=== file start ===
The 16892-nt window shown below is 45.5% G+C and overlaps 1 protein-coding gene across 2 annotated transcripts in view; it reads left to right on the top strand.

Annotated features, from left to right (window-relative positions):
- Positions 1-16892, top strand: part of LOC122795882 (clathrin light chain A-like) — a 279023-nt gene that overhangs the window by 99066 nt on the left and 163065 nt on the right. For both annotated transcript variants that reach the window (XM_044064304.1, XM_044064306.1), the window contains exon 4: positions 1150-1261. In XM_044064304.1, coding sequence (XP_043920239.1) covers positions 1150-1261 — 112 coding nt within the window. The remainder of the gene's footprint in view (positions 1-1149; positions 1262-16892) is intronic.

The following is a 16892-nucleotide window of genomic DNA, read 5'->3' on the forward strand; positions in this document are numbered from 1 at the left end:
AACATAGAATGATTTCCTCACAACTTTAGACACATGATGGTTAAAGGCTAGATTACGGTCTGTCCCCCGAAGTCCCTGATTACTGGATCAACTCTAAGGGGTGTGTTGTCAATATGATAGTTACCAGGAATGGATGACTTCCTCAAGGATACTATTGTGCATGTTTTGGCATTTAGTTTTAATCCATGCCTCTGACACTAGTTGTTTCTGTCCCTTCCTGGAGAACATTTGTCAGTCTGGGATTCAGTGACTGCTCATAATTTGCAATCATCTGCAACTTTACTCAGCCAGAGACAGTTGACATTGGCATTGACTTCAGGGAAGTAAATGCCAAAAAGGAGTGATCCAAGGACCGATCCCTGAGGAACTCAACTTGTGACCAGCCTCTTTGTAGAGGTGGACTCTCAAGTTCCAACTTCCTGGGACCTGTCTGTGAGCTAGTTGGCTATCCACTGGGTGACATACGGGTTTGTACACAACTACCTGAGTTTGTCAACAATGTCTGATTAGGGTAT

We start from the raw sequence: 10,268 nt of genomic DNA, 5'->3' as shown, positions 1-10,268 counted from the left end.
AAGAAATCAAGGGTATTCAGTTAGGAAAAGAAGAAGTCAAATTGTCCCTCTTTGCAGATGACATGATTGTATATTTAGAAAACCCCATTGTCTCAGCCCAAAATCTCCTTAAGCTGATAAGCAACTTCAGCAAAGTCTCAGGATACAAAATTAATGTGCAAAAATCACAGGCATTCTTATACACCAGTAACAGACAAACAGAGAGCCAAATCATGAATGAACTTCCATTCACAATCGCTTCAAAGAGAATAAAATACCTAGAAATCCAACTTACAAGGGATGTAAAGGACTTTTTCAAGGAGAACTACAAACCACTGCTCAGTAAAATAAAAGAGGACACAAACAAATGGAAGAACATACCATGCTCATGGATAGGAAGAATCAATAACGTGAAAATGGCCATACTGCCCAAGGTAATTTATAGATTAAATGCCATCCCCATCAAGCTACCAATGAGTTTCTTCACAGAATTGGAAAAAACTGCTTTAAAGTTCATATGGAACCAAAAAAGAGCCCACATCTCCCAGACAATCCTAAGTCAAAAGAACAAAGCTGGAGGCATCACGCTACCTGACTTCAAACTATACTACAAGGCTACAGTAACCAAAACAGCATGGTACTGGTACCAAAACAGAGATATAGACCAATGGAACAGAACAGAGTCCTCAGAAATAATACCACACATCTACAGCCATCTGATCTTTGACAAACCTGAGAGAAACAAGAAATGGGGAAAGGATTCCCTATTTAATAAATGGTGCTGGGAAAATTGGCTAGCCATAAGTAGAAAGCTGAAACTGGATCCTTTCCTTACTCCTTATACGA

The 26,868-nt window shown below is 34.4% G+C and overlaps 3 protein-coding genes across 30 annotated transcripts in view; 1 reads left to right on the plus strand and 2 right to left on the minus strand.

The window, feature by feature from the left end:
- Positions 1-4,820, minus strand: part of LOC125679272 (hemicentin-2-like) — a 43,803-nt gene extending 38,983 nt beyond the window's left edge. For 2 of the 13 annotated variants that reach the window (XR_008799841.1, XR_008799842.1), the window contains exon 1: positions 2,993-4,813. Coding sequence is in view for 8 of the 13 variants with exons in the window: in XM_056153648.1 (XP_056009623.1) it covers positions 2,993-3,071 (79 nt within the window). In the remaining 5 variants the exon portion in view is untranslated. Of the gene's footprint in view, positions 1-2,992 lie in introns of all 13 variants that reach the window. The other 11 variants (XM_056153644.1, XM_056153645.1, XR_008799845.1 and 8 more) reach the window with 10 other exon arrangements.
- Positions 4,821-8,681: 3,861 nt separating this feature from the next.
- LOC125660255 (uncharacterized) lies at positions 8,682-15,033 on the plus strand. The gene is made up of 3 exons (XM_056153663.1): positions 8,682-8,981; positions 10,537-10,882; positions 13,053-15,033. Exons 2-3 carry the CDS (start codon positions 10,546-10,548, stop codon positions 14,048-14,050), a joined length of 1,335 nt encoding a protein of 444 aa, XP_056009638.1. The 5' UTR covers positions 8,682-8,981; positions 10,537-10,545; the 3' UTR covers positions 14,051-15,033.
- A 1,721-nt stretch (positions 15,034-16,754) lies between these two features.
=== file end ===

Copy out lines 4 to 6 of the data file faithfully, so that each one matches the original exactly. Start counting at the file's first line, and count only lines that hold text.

The following is a 16892-nucleotide window of genomic DNA, read 5'->3' on the forward strand; positions in this document are numbered from 1 at the left end:
AACATAGAATGATTTCCTCACAACTTTAGACACATGATGGTTAAAGGCTAGATTACGGTCTGTCCCCCGAAGTCCCTGATTACTGGATCAACTCTAAGGGGTGTGTTGTCAATATGATAGTTACCAGGAATGGATGACTTCCTCAAGGATACTATTGTGCATGTTTTGGCATTTAGTTTTAATCCATGCCTCTGACACTAGTTGTTTCTGTCCCTTCCTGGAGAACATTTGTCAGTCTGGGATTCAGTGACTGCTCATAATTTGCAATCATCTGCAACTTTACTCAGCCAGAGACAGTTGACATTGGCATTGACTTCAGGGAAGTAAATGCCAAAAAGGAGTGATCCAAGGACCGATCCCTGAGGAACTCAACTTGTGACCAGCCTCTTTGTAGAGGTGGACTCTCAAGTTCCAACTTCCTGGGACCTGTCTGTGAGCTAGTTGGCTATCCACTGGGTGACATACGGGTTTGTACACAACTACCTGAGTTTGTCAACAATGTCTGATTAGGGTAT

We start from the raw sequence: 10,268 nt of genomic DNA, 5'->3' as shown, positions 1-10,268 counted from the left end.